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Non-Clinical Medicine - Oncology - Pediatrics and Child Health - Public Health and Epidemiology


Discrete Choice Experiment to Evaluate Factors That Influence Preferences for Antibiotic Prophylaxis in Pediatric Oncology
Published: Wednesday, October 17, 2012
Author: Dean A. Regier et al.

by Dean A. Regier, Caroline Diorio, Marie-Chantal Ethier, Amanda Alli, Sarah Alexander, Katherine M. Boydell, Adam Gassas, Jonathan Taylor, Charis Kellow, Denise Mills, Lillian Sung

Background

Bacterial and fungal infections in pediatric oncology patients cause morbidity and mortality. The clinical utility of antimicrobial prophylaxis in children is uncertain and the personal utility of these agents is disputed. Objectives were to use a discrete choice experiment to: (1) describe the importance of attributes to parents and healthcare providers when deciding between use and non-use of antibacterial and antifungal prophylaxis; and (2) estimate willingness-to-pay for prophylactic strategies.

Methods

Attributes were chances of infection, death and side effects, route of administration and cost of pharmacotherapy. Respondents were randomized to a discrete choice experiment outlining hypothetical treatment options to prevent antibacterial or antifungal infections. Each respondent was presented 16 choice tasks and was asked to choose between two unlabeled treatment options and an opt-out alternative (no prophylaxis).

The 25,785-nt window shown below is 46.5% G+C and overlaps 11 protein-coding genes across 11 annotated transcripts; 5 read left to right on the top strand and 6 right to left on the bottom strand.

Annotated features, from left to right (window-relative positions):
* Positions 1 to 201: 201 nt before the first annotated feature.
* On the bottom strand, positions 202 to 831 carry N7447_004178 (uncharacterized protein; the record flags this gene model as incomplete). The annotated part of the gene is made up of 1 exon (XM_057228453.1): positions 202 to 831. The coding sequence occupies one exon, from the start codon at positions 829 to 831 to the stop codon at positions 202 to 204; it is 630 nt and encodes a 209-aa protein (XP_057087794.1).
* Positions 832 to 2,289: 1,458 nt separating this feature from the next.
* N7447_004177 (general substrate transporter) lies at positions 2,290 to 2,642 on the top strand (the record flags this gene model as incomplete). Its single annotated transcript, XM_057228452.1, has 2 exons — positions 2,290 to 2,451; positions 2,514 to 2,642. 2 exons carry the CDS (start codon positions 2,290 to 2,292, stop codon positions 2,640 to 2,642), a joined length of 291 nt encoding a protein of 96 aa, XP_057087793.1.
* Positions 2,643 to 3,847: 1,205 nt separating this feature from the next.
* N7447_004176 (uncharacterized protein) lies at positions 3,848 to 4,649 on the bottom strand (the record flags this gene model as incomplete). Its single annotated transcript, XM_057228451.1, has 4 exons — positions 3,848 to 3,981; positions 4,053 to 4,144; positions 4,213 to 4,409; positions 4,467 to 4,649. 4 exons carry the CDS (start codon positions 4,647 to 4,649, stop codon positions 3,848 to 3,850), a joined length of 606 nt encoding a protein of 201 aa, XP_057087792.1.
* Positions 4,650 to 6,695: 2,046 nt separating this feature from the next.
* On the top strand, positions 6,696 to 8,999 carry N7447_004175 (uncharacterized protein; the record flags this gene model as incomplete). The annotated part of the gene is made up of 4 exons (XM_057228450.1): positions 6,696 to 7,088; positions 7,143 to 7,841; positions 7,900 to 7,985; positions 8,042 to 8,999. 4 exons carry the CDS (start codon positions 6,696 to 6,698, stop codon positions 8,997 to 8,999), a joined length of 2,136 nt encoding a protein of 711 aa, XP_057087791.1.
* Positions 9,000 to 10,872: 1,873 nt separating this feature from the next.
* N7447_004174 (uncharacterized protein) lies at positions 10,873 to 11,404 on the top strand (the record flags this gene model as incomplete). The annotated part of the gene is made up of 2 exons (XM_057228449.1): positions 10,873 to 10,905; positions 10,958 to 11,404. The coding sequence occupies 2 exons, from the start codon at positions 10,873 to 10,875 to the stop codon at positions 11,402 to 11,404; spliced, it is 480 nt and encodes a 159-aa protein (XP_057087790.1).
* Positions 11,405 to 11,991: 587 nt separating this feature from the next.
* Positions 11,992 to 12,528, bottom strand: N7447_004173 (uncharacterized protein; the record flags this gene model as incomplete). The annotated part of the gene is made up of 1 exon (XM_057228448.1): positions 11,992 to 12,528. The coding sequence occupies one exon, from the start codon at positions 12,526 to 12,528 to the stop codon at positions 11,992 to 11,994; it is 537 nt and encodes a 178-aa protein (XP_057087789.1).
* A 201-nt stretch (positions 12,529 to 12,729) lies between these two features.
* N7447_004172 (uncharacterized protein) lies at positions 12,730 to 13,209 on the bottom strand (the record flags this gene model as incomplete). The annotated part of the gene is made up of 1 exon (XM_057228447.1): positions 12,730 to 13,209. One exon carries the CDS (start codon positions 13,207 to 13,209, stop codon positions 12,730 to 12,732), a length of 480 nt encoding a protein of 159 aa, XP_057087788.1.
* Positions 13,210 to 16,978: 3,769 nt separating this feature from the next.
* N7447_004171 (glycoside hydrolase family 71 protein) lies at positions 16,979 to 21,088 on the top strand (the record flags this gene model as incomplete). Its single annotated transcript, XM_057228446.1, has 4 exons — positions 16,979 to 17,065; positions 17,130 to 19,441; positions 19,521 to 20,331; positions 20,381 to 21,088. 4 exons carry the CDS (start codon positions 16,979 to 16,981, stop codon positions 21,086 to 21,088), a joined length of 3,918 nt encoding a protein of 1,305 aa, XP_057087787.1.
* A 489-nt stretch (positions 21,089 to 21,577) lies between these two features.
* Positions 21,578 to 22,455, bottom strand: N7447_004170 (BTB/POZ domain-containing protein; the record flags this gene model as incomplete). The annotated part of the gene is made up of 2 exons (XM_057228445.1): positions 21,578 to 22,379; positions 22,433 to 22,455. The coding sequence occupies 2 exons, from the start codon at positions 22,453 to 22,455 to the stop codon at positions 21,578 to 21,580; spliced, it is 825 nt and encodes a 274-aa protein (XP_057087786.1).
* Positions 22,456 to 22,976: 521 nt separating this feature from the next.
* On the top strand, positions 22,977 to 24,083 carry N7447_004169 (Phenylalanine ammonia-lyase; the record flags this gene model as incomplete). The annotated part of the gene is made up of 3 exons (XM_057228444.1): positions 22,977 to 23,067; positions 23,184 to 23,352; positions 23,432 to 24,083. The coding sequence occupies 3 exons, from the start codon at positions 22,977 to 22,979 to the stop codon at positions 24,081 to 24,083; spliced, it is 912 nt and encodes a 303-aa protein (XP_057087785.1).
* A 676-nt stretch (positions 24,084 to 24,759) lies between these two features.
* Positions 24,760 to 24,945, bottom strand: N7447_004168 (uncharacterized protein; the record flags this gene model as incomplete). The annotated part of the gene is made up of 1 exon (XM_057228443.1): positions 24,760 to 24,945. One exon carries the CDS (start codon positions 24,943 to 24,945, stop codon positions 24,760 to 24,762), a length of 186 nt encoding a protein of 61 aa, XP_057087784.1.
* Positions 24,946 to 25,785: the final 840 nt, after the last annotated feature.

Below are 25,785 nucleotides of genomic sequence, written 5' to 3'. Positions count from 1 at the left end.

Results

102 parents and 60 healthcare providers participated. For the antibacterial discrete choice experiment, frequency of administration was significantly associated with utility for parents but not for healthcare providers. Increasing chances of infection, death, side effects and cost were all significantly associated with decreased utility for parents and healthcare providers in both the antibacterial and antifungal discrete choice experiment. Parental willingness-to-pay was higher than healthcare providers for both strategies.

Conclusion

Chances of infection, death, side effects and costs were all significantly associated with utility. Parents have higher willingness-to-pay for these strategies compared with healthcare providers. This knowledge can help to develop prophylaxis programs.

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